Public officials in many financially distressed Northeast communities are glancing westward to Stockton for any precedent that could emerge from that northern California city’s bankruptcy filing.

Stockton filed for bankruptcy protection in Sacramento on June 28. Its City Council passed a so-called bankruptcy budget that calls for ending retiree health care benefits a year after the city’s filing date.

Health care and pension costs resonate in many Northeast states.

“It will be interesting to see if [Stockton] sets a precedent,” said Dan Miller, the city controller in Harrisburg. Pennsylvania’s capital city is $310 million in the hole, under receivership and could run out of money in October, although state lawmakers recently extended a bankruptcy ban there for another five months.

Chapter 9, which pertains to municipalities, is the least-known provision of the U.S. Bankruptcy Code despite a spate of filings of late. It has little precedent, with local officials, market analysts and even bankruptcy attorneys more familiar with the easier-to-fathom Chapter 11 eyeballing each new filing for possible trends.

“A detailed rulebook for distressed municipalities has yet to be written,” Natalie Cohen, head of municipal research for Wells Fargo Securities LLC, wrote in a report.

According to the American Bankruptcy Institute, the 13 Chapter 9 bankruptcy filings in 2011 represent the most in a single year since 1994. Six filings occurred in the fourth quarter of last year alone, ABI says.

“They’re getting bigger and at a significantly alarming growth rate,” said Anthony Sabino, a business professor at St. John’s University in New York. Stockton, in the third-largest filing by debt behind Jefferson County, Ala., and Orange County, Calif., cited more than $300 million of bonds outstanding tied to its general fund, and more than $700 million in bond debt overall.

Tales of distress back East, meanwhile, vary from optimism to woe to fear of the unknown.

Central Falls, R.I., striking a more upbeat note, is on the verge of exiting Chapter 9 after only a one-year stay and is now on review from Moody’s Investors Service for a possible upgrade. But in Pennsylvania, the state government and the federal courts have so far prevented Harrisburg from filing, and local officials up Interstate 81 in Scranton seem wary of filing, even with a broke city and after spending 20 years to no avail in a state-sponsored workout program.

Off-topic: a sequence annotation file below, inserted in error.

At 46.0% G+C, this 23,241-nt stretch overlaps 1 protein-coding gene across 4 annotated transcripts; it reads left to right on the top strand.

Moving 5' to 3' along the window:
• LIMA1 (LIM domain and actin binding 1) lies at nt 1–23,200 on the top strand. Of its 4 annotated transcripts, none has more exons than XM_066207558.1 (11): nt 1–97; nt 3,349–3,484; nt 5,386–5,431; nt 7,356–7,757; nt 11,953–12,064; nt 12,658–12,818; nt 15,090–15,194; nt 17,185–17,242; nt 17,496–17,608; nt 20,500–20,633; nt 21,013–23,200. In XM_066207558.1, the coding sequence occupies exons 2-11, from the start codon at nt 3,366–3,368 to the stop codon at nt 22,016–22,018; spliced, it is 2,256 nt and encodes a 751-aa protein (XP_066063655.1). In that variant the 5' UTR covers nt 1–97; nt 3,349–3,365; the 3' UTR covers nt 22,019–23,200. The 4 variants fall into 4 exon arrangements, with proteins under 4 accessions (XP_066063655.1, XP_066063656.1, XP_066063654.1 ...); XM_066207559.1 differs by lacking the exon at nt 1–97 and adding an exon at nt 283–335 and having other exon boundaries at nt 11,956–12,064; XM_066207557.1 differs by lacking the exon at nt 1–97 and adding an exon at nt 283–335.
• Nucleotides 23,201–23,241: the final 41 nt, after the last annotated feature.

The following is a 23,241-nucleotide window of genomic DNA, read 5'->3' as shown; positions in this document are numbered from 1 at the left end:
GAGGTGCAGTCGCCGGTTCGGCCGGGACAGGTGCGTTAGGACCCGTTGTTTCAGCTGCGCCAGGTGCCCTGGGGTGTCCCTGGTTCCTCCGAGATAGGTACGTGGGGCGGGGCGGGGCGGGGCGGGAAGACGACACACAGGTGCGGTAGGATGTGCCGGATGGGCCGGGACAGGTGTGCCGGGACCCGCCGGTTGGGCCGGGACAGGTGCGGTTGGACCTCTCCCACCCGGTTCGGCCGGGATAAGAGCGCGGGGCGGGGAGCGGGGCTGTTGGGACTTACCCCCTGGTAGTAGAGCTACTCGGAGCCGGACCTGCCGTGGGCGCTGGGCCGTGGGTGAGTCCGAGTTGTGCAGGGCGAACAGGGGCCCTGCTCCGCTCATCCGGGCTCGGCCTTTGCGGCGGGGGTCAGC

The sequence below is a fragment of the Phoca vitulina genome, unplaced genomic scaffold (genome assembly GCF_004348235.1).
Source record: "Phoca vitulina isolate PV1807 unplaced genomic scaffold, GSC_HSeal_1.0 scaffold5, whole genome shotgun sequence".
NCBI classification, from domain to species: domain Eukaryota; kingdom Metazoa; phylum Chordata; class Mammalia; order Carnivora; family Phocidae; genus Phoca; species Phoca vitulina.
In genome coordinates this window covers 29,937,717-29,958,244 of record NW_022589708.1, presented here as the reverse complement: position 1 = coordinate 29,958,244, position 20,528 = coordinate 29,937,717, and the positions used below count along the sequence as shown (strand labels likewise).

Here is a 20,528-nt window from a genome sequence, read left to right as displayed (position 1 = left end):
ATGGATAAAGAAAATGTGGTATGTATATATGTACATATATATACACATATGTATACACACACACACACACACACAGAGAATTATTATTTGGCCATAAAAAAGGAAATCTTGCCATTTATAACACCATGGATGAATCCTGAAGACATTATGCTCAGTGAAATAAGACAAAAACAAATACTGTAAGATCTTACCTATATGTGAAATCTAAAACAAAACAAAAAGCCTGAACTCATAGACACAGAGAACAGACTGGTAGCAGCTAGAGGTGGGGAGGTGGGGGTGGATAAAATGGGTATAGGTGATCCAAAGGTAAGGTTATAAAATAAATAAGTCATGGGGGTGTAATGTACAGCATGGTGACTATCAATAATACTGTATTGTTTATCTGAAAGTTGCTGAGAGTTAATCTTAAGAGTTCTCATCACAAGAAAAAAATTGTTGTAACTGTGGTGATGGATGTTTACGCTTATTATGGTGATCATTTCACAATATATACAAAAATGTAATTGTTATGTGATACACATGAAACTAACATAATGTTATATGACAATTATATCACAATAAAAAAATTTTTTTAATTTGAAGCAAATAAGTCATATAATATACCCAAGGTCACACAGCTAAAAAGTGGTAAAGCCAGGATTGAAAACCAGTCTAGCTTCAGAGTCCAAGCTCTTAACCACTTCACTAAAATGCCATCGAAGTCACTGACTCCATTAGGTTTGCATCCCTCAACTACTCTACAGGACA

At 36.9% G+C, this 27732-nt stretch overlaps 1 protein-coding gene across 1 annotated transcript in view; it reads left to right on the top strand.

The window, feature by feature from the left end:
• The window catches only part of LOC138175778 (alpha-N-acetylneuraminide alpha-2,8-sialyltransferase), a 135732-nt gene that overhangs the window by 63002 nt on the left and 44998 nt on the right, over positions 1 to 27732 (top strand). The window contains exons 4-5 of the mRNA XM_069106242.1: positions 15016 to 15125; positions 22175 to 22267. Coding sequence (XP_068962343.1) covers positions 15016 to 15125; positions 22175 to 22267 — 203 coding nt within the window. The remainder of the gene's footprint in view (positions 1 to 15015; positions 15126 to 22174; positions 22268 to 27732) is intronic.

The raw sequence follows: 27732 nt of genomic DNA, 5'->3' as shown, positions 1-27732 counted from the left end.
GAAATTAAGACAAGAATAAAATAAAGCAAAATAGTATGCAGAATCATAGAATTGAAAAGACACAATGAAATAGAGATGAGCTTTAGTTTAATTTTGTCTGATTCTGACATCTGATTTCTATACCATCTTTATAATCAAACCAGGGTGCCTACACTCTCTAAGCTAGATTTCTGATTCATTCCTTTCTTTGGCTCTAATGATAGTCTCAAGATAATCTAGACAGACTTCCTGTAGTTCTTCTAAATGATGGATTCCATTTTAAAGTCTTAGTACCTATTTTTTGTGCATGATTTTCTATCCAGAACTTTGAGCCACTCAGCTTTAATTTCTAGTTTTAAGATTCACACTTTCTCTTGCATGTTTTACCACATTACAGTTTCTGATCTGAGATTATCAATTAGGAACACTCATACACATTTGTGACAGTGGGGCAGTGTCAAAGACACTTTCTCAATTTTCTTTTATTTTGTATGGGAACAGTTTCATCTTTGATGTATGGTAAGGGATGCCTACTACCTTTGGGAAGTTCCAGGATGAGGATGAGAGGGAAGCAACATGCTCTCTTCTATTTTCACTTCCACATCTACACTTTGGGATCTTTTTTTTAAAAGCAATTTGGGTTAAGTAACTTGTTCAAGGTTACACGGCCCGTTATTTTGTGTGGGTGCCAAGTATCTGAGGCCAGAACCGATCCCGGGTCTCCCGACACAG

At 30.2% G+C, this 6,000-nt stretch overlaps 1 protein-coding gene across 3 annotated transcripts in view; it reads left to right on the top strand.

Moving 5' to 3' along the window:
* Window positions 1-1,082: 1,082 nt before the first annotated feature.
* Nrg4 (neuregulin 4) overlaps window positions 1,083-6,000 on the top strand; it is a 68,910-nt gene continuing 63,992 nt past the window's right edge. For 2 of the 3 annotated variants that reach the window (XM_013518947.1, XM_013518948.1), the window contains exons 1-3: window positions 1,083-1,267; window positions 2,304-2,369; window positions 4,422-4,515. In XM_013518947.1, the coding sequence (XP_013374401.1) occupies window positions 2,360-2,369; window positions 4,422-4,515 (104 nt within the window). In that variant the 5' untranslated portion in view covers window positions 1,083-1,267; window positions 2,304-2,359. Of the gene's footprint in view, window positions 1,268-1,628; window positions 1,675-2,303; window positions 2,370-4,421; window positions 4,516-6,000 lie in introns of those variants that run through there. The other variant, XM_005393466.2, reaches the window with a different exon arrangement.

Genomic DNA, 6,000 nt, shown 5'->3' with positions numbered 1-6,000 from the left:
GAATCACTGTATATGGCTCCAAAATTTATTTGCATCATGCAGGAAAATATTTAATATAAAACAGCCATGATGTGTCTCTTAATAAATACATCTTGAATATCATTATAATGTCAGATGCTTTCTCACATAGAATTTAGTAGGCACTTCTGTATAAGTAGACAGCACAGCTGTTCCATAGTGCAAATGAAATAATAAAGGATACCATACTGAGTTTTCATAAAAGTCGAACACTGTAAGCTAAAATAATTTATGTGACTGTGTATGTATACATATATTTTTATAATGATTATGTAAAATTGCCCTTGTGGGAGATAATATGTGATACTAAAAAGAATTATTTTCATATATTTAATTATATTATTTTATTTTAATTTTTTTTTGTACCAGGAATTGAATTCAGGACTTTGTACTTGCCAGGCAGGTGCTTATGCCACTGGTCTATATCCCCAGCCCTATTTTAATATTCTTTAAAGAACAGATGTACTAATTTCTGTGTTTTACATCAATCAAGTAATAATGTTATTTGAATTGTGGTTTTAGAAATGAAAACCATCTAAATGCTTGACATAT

Central Falls, once a poster child for municipal basket cases, filed under Chapter 9 on Aug. 1, citing $80 million in unfunded pension and health-care-related liabilities. But under former receiver Robert Flanders, the city used Chapter 9 to rework pension agreements. Retirees finally accepted cuts totaling 55%. Rhode Island essentially set up Central Falls for a smooth march through Chapter 9 by passing a law that placed bondholders ahead of other creditors.

Moody’s, which rates Central Falls Caa1, cited active oversight of the bankruptcy proceedings, financial operations and cash flow with state legal-default protection as well as the ratified collective bargaining agreements between the city and its unions.

“That’s a tribute to having a tone from the top,” said chief of staff Gayle Corrigan, who became the city’s highest-ranking official after Flanders stripped the mayor and City Council of their powers. Corrigan praised Gov. Lincoln Chafee and revenue director Rosemary Booth Gallogly. “They set the tone to make this work out.”

Market observers over the past year praised Rhode Island for its 2011 law granting priority to bondholders in a Chapter 9 filing — and for a willingness to work together.

“What’s remarkable about Rhode Island is the convergence of the governor, the treasurer, the city of Providence, where they reworked the pensions, and even a recent executive order about shared services — they’re taking this very civic approach and talking about the future of the state and the cities,” Cohen said. “Even though Central Falls is a small example, it’s still an example.”

More often, however, municipal distress features prickly relations among state, county and city officials. Recently, one Detroit activist even said he would rather let his city burn than have Michigan take it over.